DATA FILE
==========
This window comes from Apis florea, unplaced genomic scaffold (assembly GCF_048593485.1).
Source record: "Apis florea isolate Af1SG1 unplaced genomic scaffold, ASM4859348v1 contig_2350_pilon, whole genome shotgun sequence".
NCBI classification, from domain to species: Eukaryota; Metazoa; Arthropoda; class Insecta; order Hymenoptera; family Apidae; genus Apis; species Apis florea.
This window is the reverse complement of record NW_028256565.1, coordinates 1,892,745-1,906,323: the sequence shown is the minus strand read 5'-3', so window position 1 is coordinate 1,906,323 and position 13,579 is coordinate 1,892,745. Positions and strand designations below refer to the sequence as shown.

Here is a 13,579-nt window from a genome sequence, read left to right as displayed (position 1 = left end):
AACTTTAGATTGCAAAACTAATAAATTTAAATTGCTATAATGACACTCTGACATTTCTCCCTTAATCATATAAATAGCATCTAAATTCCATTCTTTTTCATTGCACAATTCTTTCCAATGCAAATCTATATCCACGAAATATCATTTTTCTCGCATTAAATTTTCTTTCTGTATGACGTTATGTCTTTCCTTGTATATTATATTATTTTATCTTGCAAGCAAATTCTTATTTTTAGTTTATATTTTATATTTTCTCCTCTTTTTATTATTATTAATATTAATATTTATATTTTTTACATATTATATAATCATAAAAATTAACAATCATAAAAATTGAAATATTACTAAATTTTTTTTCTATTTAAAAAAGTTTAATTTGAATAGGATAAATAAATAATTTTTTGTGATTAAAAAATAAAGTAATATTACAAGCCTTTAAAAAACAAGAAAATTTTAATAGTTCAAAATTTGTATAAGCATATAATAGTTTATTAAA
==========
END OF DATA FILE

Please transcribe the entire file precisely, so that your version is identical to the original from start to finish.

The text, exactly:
This window comes from Apis florea, unplaced genomic scaffold (assembly GCF_048593485.1).
Source record: "Apis florea isolate Af1SG1 unplaced genomic scaffold, ASM4859348v1 contig_2350_pilon, whole genome shotgun sequence".
NCBI classification, from domain to species: Eukaryota; Metazoa; Arthropoda; class Insecta; order Hymenoptera; family Apidae; genus Apis; species Apis florea.
This window is the reverse complement of record NW_028256565.1, coordinates 1,892,745-1,906,323: the sequence shown is the minus strand read 5'-3', so window position 1 is coordinate 1,906,323 and position 13,579 is coordinate 1,892,745. Positions and strand designations below refer to the sequence as shown.

Here is a 13,579-nt window from a genome sequence, read left to right as displayed (position 1 = left end):
AACTTTAGATTGCAAAACTAATAAATTTAAATTGCTATAATGACACTCTGACATTTCTCCCTTAATCATATAAATAGCATCTAAATTCCATTCTTTTTCATTGCACAATTCTTTCCAATGCAAATCTATATCCACGAAATATCATTTTTCTCGCATTAAATTTTCTTTCTGTATGACGTTATGTCTTTCCTTGTATATTATATTATTTTATCTTGCAAGCAAATTCTTATTTTTAGTTTATATTTTATATTTTCTCCTCTTTTTATTATTATTAATATTAATATTTATATTTTTTACATATTATATAATCATAAAAATTAACAATCATAAAAATTGAAATATTACTAAATTTTTTTTCTATTTAAAAAAGTTTAATTTGAATAGGATAAATAAATAATTTTTTGTGATTAAAAAATAAAGTAATATTACAAGCCTTTAAAAAACAAGAAAATTTTAATAGTTCAAAATTTGTATAAGCATATAATAGTTTATTAAA